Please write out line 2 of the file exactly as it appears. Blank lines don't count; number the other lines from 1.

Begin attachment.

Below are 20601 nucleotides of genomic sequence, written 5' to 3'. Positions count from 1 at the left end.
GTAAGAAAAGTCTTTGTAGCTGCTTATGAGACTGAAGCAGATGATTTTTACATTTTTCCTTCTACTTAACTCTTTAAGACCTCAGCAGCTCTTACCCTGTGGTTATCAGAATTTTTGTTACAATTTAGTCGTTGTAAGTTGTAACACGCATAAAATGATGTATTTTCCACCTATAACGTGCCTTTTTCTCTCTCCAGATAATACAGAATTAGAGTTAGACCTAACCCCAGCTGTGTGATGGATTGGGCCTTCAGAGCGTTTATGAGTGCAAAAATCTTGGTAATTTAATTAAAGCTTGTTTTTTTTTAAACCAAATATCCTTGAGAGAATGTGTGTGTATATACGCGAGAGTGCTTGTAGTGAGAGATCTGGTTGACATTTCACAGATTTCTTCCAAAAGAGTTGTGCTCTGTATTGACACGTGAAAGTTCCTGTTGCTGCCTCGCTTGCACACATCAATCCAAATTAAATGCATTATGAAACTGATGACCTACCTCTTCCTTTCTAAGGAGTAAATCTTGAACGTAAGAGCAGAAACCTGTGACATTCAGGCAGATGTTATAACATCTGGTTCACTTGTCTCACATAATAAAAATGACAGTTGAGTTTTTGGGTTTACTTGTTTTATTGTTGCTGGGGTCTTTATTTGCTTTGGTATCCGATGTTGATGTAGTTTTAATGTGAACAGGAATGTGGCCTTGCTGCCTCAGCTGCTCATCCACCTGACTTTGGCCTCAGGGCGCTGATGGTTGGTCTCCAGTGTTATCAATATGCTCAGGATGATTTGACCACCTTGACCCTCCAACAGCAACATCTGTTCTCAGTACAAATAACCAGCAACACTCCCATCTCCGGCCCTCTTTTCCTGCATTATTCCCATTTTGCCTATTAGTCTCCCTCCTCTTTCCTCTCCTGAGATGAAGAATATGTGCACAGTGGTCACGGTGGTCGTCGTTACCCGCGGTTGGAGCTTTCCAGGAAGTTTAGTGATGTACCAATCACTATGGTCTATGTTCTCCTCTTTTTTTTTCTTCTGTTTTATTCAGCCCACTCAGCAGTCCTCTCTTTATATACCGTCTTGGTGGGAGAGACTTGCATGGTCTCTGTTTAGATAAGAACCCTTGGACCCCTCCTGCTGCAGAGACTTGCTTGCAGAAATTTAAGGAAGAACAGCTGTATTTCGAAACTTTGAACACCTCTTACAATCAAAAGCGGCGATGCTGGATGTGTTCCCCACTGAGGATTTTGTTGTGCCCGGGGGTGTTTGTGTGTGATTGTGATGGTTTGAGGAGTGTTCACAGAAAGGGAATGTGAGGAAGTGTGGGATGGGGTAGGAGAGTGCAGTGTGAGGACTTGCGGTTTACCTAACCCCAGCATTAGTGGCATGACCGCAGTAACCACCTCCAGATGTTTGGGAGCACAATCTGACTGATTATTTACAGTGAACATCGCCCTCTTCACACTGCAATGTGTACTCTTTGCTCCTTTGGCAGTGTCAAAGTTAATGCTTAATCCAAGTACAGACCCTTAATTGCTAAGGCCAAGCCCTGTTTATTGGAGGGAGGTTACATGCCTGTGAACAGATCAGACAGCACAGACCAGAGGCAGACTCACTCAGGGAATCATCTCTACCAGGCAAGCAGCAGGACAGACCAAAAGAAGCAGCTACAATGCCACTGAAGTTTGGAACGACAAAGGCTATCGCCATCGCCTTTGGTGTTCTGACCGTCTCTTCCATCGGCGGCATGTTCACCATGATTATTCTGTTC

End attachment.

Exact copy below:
GTAAGAAAAGTCTTTGTAGCTGCTTATGAGACTGAAGCAGATGATTTTTACATTTTTCCTTCTACTTAACTCTTTAAGACCTCAGCAGCTCTTACCCTGTGGTTATCAGAATTTTTGTTACAATTTAGTCGTTGTAAGTTGTAACACGCATAAAATGATGTATTTTCCACCTATAACGTGCCTTTTTCTCTCTCCAGATAATACAGAATTAGAGTTAGACCTAACCCCAGCTGTGTGATGGATTGGGCCTTCAGAGCGTTTATGAGTGCAAAAATCTTGGTAATTTAATTAAAGCTTGTTTTTTTTTAAACCAAATATCCTTGAGAGAATGTGTGTGTATATACGCGAGAGTGCTTGTAGTGAGAGATCTGGTTGACATTTCACAGATTTCTTCCAAAAGAGTTGTGCTCTGTATTGACACGTGAAAGTTCCTGTTGCTGCCTCGCTTGCACACATCAATCCAAATTAAATGCATTATGAAACTGATGACCTACCTCTTCCTTTCTAAGGAGTAAATCTTGAACGTAAGAGCAGAAACCTGTGACATTCAGGCAGATGTTATAACATCTGGTTCACTTGTCTCACATAATAAAAATGACAGTTGAGTTTTTGGGTTTACTTGTTTTATTGTTGCTGGGGTCTTTATTTGCTTTGGTATCCGATGTTGATGTAGTTTTAATGTGAACAGGAATGTGGCCTTGCTGCCTCAGCTGCTCATCCACCTGACTTTGGCCTCAGGGCGCTGATGGTTGGTCTCCAGTGTTATCAATATGCTCAGGATGATTTGACCACCTTGACCCTCCAACAGCAACATCTGTTCTCAGTACAAATAACCAGCAACACTCCCATCTCCGGCCCTCTTTTCCTGCATTATTCCCATTTTGCCTATTAGTCTCCCTCCTCTTTCCTCTCCTGAGATGAAGAATATGTGCACAGTGGTCACGGTGGTCGTCGTTACCCGCGGTTGGAGCTTTCCAGGAAGTTTAGTGATGTACCAATCACTATGGTCTATGTTCTCCTCTTTTTTTTTCTTCTGTTTTATTCAGCCCACTCAGCAGTCCTCTCTTTATATACCGTCTTGGTGGGAGAGACTTGCATGGTCTCTGTTTAGATAAGAACCCTTGGACCCCTCCTGCTGCAGAGACTTGCTTGCAGAAATTTAAGGAAGAACAGCTGTATTTCGAAACTTTGAACACCTCTTACAATCAAAAGCGGCGATGCTGGATGTGTTCCCCACTGAGGATTTTGTTGTGCCCGGGGGTGTTTGTGTGTGATTGTGATGGTTTGAGGAGTGTTCACAGAAAGGGAATGTGAGGAAGTGTGGGATGGGGTAGGAGAGTGCAGTGTGAGGACTTGCGGTTTACCTAACCCCAGCATTAGTGGCATGACCGCAGTAACCACCTCCAGATGTTTGGGAGCACAATCTGACTGATTATTTACAGTGAACATCGCCCTCTTCACACTGCAATGTGTACTCTTTGCTCCTTTGGCAGTGTCAAAGTTAATGCTTAATCCAAGTACAGACCCTTAATTGCTAAGGCCAAGCCCTGTTTATTGGAGGGAGGTTACATGCCTGTGAACAGATCAGACAGCACAGACCAGAGGCAGACTCACTCAGGGAATCATCTCTACCAGGCAAGCAGCAGGACAGACCAAAAGAAGCAGCTACAATGCCACTGAAGTTTGGAACGACAAAGGCTATCGCCATCGCCTTTGGTGTTCTGACCGTCTCTTCCATCGGCGGCATGTTCACCATGATTATTCTGTTC